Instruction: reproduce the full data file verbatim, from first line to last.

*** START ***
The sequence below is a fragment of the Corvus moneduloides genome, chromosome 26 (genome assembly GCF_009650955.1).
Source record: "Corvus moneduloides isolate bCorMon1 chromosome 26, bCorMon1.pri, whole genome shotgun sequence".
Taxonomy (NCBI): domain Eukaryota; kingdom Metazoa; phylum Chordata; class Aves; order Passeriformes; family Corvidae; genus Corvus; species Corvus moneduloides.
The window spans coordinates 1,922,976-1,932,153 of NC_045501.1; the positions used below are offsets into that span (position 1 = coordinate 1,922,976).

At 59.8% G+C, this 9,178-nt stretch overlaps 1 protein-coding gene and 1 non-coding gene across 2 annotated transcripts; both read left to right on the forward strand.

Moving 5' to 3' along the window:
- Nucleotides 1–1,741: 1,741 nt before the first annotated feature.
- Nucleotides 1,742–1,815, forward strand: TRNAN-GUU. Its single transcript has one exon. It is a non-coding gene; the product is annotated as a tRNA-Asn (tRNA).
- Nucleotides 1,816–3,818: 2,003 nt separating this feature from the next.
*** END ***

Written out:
The sequence below is a fragment of the Corvus moneduloides genome, chromosome 26 (genome assembly GCF_009650955.1).
Source record: "Corvus moneduloides isolate bCorMon1 chromosome 26, bCorMon1.pri, whole genome shotgun sequence".
Taxonomy (NCBI): domain Eukaryota; kingdom Metazoa; phylum Chordata; class Aves; order Passeriformes; family Corvidae; genus Corvus; species Corvus moneduloides.
The window spans coordinates 1,922,976-1,932,153 of NC_045501.1; the positions used below are offsets into that span (position 1 = coordinate 1,922,976).

At 59.8% G+C, this 9,178-nt stretch overlaps 1 protein-coding gene and 1 non-coding gene across 2 annotated transcripts; both read left to right on the forward strand.

Moving 5' to 3' along the window:
- Nucleotides 1–1,741: 1,741 nt before the first annotated feature.
- Nucleotides 1,742–1,815, forward strand: TRNAN-GUU. Its single transcript has one exon. It is a non-coding gene; the product is annotated as a tRNA-Asn (tRNA).
- Nucleotides 1,816–3,818: 2,003 nt separating this feature from the next.